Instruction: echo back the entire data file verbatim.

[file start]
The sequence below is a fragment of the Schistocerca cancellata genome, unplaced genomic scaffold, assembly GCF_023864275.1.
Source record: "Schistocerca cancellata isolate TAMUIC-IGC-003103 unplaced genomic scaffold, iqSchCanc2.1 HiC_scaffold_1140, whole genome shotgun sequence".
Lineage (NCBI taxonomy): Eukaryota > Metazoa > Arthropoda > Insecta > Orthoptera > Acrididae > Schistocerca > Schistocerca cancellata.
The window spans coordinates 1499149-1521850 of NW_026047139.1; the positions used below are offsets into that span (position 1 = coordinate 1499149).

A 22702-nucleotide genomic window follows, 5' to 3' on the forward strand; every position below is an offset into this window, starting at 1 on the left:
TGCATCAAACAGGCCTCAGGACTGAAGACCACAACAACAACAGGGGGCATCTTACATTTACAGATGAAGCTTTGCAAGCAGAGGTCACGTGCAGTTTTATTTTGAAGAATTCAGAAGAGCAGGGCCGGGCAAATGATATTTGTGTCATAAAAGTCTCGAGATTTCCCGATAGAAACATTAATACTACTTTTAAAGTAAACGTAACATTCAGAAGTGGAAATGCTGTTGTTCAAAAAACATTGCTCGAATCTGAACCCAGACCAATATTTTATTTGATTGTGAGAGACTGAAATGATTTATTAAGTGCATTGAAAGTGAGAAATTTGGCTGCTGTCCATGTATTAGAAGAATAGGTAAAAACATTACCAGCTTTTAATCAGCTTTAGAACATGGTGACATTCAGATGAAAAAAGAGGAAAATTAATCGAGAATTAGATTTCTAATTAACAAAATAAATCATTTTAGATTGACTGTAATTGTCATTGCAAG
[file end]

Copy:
The sequence below is a fragment of the Schistocerca cancellata genome, unplaced genomic scaffold, assembly GCF_023864275.1.
Source record: "Schistocerca cancellata isolate TAMUIC-IGC-003103 unplaced genomic scaffold, iqSchCanc2.1 HiC_scaffold_1140, whole genome shotgun sequence".
Lineage (NCBI taxonomy): Eukaryota > Metazoa > Arthropoda > Insecta > Orthoptera > Acrididae > Schistocerca > Schistocerca cancellata.
The window spans coordinates 1499149-1521850 of NW_026047139.1; the positions used below are offsets into that span (position 1 = coordinate 1499149).

A 22702-nucleotide genomic window follows, 5' to 3' on the forward strand; every position below is an offset into this window, starting at 1 on the left:
TGCATCAAACAGGCCTCAGGACTGAAGACCACAACAACAACAGGGGGCATCTTACATTTACAGATGAAGCTTTGCAAGCAGAGGTCACGTGCAGTTTTATTTTGAAGAATTCAGAAGAGCAGGGCCGGGCAAATGATATTTGTGTCATAAAAGTCTCGAGATTTCCCGATAGAAACATTAATACTACTTTTAAAGTAAACGTAACATTCAGAAGTGGAAATGCTGTTGTTCAAAAAACATTGCTCGAATCTGAACCCAGACCAATATTTTATTTGATTGTGAGAGACTGAAATGATTTATTAAGTGCATTGAAAGTGAGAAATTTGGCTGCTGTCCATGTATTAGAAGAATAGGTAAAAACATTACCAGCTTTTAATCAGCTTTAGAACATGGTGACATTCAGATGAAAAAAGAGGAAAATTAATCGAGAATTAGATTTCTAATTAACAAAATAAATCATTTTAGATTGACTGTAATTGTCATTGCAAG